Editors’ Notes While Jethro Tull’s 1971 album is peppered with acoustic turns—bowing to jazz-folk heroes like Roy Harper—it’s the sweltering power chords and frontman Ian Anderson’s tough vocals that make it a rock ’n’ roll Goliath. The chugging “Locomotive Breath” and the dirty thump of “Hymn 43” provide metallic KOs, and the rifftastic title tune is a full-on mini-rock opera with gentle breakdowns and tempo shifts. Central themes challenge organized religions, yet there’s a Dickensian quality to many of the lyrics, especially on the grimy “Cross-Eyed Mary,” which details London street urchins.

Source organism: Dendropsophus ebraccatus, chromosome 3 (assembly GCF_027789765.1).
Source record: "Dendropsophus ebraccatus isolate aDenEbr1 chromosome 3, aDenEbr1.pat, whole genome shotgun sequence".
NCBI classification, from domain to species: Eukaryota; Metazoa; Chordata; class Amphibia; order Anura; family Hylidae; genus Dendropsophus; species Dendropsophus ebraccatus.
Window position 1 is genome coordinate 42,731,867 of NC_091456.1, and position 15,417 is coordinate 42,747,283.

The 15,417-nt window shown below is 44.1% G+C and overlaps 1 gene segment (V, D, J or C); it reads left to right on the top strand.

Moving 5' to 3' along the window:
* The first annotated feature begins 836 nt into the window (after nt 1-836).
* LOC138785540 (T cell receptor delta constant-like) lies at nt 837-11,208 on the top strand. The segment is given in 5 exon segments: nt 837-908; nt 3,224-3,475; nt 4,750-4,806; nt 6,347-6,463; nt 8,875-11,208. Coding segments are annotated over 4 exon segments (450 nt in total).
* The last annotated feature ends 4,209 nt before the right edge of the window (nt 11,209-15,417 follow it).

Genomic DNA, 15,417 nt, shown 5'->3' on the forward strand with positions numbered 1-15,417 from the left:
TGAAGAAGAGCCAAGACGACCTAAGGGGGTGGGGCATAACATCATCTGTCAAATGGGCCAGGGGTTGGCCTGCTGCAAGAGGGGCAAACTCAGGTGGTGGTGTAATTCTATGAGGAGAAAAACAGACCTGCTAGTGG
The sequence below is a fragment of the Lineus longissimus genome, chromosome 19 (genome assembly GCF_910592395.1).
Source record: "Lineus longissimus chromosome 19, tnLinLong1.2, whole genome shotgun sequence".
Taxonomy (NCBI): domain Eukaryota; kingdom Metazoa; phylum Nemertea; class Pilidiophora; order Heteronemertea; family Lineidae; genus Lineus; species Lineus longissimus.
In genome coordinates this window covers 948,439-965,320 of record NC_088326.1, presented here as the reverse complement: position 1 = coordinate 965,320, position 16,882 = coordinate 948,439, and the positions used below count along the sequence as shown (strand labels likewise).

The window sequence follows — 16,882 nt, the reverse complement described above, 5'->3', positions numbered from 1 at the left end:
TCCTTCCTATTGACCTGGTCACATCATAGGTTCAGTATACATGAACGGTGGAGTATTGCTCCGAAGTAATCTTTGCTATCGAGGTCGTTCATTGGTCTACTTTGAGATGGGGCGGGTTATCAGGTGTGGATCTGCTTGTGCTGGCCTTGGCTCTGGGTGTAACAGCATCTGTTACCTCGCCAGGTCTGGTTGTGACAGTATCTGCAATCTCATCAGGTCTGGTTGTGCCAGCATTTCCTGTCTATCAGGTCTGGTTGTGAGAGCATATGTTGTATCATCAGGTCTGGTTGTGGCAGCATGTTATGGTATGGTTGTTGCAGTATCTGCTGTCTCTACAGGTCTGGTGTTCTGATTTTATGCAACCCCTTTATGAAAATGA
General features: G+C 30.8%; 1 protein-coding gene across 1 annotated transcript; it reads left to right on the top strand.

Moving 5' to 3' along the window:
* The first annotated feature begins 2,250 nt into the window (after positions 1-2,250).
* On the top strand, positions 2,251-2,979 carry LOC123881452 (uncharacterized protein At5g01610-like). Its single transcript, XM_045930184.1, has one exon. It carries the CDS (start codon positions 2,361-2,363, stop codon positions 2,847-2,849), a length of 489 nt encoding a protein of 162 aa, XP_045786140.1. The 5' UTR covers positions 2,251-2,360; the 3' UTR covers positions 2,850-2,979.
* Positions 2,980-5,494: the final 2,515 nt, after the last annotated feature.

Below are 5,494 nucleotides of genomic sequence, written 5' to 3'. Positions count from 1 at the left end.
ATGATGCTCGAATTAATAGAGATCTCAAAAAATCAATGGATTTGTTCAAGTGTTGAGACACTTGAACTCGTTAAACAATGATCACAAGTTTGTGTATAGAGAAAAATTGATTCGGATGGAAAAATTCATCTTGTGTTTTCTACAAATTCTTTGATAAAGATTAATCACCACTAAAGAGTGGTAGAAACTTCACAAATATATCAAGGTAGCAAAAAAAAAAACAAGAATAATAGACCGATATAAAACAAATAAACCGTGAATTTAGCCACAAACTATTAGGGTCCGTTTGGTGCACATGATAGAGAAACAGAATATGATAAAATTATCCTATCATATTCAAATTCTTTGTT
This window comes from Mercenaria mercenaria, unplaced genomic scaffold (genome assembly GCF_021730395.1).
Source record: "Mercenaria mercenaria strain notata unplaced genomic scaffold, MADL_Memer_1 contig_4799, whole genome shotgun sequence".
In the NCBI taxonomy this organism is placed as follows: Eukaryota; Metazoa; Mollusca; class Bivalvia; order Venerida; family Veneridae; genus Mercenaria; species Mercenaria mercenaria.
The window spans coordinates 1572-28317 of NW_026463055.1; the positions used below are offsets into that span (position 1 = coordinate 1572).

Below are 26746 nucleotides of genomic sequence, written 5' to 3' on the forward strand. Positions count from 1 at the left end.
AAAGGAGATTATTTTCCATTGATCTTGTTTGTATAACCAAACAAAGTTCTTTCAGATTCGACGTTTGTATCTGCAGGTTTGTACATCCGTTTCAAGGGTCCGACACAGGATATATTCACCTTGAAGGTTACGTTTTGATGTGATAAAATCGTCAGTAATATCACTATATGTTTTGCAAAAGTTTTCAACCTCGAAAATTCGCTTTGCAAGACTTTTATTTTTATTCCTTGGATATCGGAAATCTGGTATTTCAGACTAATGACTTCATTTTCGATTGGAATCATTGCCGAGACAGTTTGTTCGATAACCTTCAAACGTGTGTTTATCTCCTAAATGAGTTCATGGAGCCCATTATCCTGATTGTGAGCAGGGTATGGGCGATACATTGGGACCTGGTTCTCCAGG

SONG
Aqualung
1
6:36
 
Cross-Eyed Mary
2
4:10
 
Cheap Day Return
3
1:20
 
Mother Goose
4
3:52
 
Wond'ring Aloud
5
1:53
 
Up to Me
6
3:14
 
My God
7
7:11
 
Hymn 43
8
3:16
 
Slipstream
9
1:11
 
Locomotive Breath
10
4:26
 
Wind-Up
11
6:00
 
Lick Your Fingers Clean
12
2:46
 
Wind-Up (Quad Version)
13
5:23
 
Ian Anderson Interview
14
13:58
 

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